This interview and accompanying photos is why I read. It reaches into the heart of all that matters on the spiritual road I’ve known.
For me, the soul of this interview is conveyed by the opening photograph of the roofless monastery in San Galgano in Tuscany. The photographer’s chosen angle brings the viewer’s eye to the sky, a reminder of all that is larger than us.
Thank you for the interview with Jacob Needleman and for the Siddhartha reprint in the current edition of The Sun. You are ministering to the human condition!
After reading “I Got off the Beaten Path,” by Andrew Boyd, I realized that it was only when Boyd took “a few wrong turns” that he found himself in the “right” place.
Presently out of work and struggling with the job market at sixty-eight, I have found myself looking for a situation in which I am comfortable. Boyd looked for a way out of the comfortable “tourist bubble.” Perhaps I must choose to leave the comfort of a regular job and explore the vast world “outside the bubble.”
In the November 2011 Readers Write on “Authority,” Eleanor McNamara writes, “While I was drying my long hair, the guard coldly stated, ‘You’d better enjoy your hair while you can, as you’ll be losing it the next time the barber visits.’ ” It reminded me of the following experience:
At the Georgia Diagnostic and Classification Center for the state prison system in Jackson, Georgia, several of us new arrivals were herded into a large processing area. Other prisoners stood gawking at us, perhaps looking for potential victims.
“Make a line by that there chair,” the guard yelled, pointing at a barber’s chair.
Another prisoner waited with hair clippers. “How you want it cut?” he asked a long-haired boy. After taking the order, the “barber” ran the clippers down the center of the boy’s head, clipping it to the scalp. “Oops,” he said. “Sorry.” And then he laughed.
After losing our hair, we got sprayed between the cheeks and under the arms with bug spray. That type of humiliation generates hate. It carried me for years.
From time to time I find the stories in The Sun to be whiny: characters describing their misshapen lives, which all too often are still misshapen at the end. Brian Doyle’s short story “Elson Habib, Playing White, Ponders His First Move” [November 2011] was a rare exception. Doyle so immerses us in the scene that when the grandfather tells his grandson he loves him, it is already long evident. The story brought me to tears.
How timely that you published an excerpt from Gandhi’s All Men Are Brothers on the October 2011 Dog-Eared Page. As so many of our young and not-so-young folks are out there “occupying,” it is important to be reminded that nonviolence can bring lasting change.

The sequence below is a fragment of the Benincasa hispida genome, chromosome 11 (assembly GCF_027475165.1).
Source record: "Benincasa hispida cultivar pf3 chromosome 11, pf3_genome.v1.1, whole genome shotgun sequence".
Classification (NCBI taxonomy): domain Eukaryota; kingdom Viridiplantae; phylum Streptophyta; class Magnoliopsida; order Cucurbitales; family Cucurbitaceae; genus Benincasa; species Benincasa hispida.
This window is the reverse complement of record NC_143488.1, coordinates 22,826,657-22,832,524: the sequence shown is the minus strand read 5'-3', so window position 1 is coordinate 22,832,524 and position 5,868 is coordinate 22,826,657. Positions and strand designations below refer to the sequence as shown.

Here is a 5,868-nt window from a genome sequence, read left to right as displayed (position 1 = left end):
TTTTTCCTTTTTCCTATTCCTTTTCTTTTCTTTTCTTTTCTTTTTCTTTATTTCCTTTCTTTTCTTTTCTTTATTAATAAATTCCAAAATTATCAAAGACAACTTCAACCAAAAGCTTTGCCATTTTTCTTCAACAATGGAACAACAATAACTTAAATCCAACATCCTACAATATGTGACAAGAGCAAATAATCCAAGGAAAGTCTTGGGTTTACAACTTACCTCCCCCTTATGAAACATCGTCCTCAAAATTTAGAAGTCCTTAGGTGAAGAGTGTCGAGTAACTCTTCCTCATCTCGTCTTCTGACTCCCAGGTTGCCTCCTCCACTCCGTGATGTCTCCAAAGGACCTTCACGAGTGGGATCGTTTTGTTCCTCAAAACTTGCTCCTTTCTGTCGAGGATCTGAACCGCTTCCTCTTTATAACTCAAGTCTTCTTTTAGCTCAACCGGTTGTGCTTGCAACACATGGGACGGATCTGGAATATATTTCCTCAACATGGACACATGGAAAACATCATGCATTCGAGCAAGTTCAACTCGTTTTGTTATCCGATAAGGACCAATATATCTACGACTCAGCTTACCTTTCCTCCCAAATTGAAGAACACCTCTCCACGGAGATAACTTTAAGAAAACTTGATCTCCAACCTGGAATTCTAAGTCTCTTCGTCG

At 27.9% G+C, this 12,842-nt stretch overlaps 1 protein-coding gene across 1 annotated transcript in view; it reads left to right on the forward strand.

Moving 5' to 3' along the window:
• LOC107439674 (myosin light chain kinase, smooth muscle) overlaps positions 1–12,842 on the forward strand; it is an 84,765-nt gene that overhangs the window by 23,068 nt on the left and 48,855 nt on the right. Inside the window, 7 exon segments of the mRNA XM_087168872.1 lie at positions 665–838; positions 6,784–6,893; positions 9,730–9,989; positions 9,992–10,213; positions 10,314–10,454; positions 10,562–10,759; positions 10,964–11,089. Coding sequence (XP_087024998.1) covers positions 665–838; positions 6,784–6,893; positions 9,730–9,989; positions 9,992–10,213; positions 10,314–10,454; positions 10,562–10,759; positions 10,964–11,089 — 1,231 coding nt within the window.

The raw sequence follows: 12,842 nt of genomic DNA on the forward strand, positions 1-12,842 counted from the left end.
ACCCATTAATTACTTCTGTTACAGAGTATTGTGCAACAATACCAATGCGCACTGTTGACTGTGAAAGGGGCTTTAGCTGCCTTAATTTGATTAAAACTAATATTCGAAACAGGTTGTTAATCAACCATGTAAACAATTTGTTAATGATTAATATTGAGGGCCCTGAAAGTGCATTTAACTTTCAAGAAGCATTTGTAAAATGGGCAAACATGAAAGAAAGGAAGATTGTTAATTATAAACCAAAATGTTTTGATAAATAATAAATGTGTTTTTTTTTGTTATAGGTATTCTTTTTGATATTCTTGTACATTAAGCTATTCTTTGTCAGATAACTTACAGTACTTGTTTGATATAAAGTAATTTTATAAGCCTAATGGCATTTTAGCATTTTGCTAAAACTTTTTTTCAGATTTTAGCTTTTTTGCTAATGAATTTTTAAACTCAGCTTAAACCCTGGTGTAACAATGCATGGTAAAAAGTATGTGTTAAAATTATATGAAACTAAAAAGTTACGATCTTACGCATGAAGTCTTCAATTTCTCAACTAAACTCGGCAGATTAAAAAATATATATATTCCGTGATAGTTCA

I’m writing regarding the quote in the October 2011 Sunbeams section from Malcolm X: “Nobody can give you freedom. . . . If you’re a man, you take it.” Left out half the population of the world again, eh?
I want to thank your magazine for inspiring me to read and, even better, to write. English is my second language, and a friend recommended The Sun as a way to increase my vocabulary and learn to write properly.
I’ve been in prison for sixteen years. In this human warehouse, unless we take initiative to educate ourselves, we remain as foolish as we were on our first day behind bars.
My English is far from perfect, but I wouldn’t know half of what I know if I hadn’t started reading your magazine. My wish is that one day I may write well enough to be in its pages.
The Sun is a great magazine. Not many publications take notice of the little guy, especially inmates; yet The Sun does. I thank you for seeing all people as people.
I’d finally had enough: Sparrow’s goofy journals about talking to trees; another scene from Poe Ballantine’s life (I think I know more about this guy than I do my mother); Sy Safransky’s endless whining, which he plans on compiling into one big whine. I decided to cancel my subscription.
But then I strolled into a coffee shop in South Jersey and noticed a group of women (why is it only women?) sitting at a large table, each with a Sun magazine in front of her. “You all read The Sun?” I asked incredulously. Yes, they replied. They even had a monthly meeting to discuss the latest issue. I sat down and joined them. Now every month I get to complain about Sy, wonder if there are any writers out there other than Poe, and maybe laugh at a chirp or two from Sparrow. I finally found my peer group. I’m renewing my subscription.